A comparison of two methods of teaching subtraction to first grade school children

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O'Leary, Patricia
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Thesis (M.A.E.)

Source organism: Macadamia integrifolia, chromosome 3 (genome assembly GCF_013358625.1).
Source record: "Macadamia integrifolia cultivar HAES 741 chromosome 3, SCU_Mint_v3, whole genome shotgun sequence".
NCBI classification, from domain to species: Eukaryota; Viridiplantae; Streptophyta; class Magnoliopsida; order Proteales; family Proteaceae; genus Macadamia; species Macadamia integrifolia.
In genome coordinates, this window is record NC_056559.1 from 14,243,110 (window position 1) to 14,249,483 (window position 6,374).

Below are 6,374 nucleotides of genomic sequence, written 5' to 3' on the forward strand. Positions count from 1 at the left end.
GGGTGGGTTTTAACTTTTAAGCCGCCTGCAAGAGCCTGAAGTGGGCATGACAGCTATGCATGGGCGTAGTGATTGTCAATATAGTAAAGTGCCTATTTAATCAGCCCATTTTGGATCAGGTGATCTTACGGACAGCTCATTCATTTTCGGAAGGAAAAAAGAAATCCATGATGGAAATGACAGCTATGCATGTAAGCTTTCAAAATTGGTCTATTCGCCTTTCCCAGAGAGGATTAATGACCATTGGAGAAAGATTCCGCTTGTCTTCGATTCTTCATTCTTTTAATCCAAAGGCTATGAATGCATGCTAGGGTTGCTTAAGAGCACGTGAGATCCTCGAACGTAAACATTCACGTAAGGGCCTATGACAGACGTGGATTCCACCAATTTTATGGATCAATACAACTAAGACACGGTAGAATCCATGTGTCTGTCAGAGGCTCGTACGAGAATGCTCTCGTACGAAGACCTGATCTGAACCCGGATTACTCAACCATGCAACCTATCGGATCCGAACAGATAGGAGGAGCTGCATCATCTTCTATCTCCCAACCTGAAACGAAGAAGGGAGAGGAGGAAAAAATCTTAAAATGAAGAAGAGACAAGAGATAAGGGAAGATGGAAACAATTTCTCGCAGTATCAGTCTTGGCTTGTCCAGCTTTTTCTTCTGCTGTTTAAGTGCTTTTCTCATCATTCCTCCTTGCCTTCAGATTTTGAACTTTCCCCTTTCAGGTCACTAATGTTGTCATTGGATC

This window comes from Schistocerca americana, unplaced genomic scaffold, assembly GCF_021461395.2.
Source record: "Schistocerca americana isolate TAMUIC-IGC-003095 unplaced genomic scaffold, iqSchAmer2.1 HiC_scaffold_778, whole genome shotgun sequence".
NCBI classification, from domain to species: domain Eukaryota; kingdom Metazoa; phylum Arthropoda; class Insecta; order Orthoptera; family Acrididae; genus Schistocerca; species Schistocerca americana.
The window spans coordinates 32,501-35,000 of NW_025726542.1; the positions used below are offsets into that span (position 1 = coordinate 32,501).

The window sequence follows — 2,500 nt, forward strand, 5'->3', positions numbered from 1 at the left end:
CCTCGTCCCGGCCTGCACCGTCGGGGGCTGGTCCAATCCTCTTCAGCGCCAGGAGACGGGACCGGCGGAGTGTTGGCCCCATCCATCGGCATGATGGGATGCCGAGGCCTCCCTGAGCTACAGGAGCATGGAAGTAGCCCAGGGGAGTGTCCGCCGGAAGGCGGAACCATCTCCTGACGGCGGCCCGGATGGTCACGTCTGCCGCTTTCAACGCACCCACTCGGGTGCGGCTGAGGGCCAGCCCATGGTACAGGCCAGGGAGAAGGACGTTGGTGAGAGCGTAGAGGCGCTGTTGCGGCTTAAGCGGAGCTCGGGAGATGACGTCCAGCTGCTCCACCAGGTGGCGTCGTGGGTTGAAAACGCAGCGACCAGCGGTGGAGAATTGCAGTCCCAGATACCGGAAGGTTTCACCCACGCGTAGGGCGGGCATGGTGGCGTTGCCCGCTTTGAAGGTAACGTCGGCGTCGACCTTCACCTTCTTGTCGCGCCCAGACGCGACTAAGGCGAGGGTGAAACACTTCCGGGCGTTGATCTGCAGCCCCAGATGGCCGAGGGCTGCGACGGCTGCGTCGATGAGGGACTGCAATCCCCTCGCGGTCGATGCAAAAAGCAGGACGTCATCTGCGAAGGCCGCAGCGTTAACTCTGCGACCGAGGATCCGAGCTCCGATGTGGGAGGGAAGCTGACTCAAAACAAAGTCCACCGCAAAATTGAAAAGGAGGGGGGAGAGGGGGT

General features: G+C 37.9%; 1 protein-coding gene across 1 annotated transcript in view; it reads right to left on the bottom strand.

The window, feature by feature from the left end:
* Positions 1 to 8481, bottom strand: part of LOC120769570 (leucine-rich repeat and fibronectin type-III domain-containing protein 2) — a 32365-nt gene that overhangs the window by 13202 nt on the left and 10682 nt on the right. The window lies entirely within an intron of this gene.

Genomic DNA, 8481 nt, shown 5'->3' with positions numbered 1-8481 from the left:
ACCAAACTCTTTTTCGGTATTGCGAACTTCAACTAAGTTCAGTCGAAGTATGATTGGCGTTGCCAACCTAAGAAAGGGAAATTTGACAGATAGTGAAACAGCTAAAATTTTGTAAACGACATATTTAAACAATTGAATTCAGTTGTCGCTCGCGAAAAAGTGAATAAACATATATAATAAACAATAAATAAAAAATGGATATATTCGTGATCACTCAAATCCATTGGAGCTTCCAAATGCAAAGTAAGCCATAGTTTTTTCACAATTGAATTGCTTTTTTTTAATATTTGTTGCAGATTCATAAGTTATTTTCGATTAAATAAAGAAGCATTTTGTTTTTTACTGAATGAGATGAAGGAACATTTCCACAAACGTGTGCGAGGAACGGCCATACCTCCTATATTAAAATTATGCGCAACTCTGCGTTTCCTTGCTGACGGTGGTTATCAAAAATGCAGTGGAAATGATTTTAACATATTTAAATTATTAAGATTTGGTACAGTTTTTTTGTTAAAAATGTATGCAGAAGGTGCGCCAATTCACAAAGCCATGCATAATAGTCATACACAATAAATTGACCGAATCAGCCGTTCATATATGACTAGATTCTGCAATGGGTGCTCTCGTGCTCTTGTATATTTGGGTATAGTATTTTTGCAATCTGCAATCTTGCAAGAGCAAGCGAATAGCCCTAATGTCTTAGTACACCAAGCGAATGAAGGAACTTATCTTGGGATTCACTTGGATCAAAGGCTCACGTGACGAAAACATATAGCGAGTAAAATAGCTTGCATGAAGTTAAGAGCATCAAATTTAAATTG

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Much emphasis has been placed on the use of learning devicesin the teaching of mathematics to children. It has been stated that children learn better when they engage in related activities involving the physical manipulation of tangible objects. It is further stated that children also attain a greater level of understanding of concepts when this is the case. There are a number of teaching aids and manipulative objects used in today's schools. From this observation, one may assume that a great deal of emphasis is placed on .the educational value of such devices. However, there is controversy among educators as to whether or not these aids are beneficial to the learning process. Research on the usefulness of manipulative aids is inconclusive. If these aids do foster learning, and this seems to be the important issue, then schools should adopt those teaching methods which allow for pupil manipulation of objects. Should it not be the case, then schools could better allocate funds towards other methods in other areas.This study attempted to determine the relative value of teaching subtraction to children in the elementary grades. One method (A) allowed the subjects to manipulate concrete objects, cuisenaire rods, (Brownell, Arithmetic in Grades I and II) while no such manipulation was presented in the other method (B).